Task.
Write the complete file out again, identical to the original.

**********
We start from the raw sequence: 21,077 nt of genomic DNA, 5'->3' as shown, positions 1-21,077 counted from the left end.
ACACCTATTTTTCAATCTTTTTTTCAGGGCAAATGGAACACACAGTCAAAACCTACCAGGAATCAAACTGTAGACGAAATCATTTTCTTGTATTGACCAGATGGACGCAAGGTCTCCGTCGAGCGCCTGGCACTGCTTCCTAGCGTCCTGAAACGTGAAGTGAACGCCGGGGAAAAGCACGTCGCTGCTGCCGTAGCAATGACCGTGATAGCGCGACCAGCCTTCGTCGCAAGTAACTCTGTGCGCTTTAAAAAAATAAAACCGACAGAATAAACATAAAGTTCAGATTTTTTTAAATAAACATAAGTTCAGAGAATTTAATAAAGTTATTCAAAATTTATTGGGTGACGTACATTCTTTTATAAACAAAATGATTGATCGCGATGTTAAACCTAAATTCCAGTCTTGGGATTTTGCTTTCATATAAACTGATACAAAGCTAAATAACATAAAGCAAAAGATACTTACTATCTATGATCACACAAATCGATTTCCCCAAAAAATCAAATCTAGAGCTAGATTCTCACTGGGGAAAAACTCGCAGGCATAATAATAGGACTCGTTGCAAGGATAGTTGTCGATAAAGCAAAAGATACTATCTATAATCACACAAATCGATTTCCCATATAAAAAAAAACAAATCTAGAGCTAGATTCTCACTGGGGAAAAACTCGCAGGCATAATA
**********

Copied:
We start from the raw sequence: 21,077 nt of genomic DNA, 5'->3' as shown, positions 1-21,077 counted from the left end.
ACACCTATTTTTCAATCTTTTTTTCAGGGCAAATGGAACACACAGTCAAAACCTACCAGGAATCAAACTGTAGACGAAATCATTTTCTTGTATTGACCAGATGGACGCAAGGTCTCCGTCGAGCGCCTGGCACTGCTTCCTAGCGTCCTGAAACGTGAAGTGAACGCCGGGGAAAAGCACGTCGCTGCTGCCGTAGCAATGACCGTGATAGCGCGACCAGCCTTCGTCGCAAGTAACTCTGTGCGCTTTAAAAAAATAAAACCGACAGAATAAACATAAAGTTCAGATTTTTTTAAATAAACATAAGTTCAGAGAATTTAATAAAGTTATTCAAAATTTATTGGGTGACGTACATTCTTTTATAAACAAAATGATTGATCGCGATGTTAAACCTAAATTCCAGTCTTGGGATTTTGCTTTCATATAAACTGATACAAAGCTAAATAACATAAAGCAAAAGATACTTACTATCTATGATCACACAAATCGATTTCCCCAAAAAATCAAATCTAGAGCTAGATTCTCACTGGGGAAAAACTCGCAGGCATAATAATAGGACTCGTTGCAAGGATAGTTGTCGATAAAGCAAAAGATACTATCTATAATCACACAAATCGATTTCCCATATAAAAAAAAACAAATCTAGAGCTAGATTCTCACTGGGGAAAAACTCGCAGGCATAATA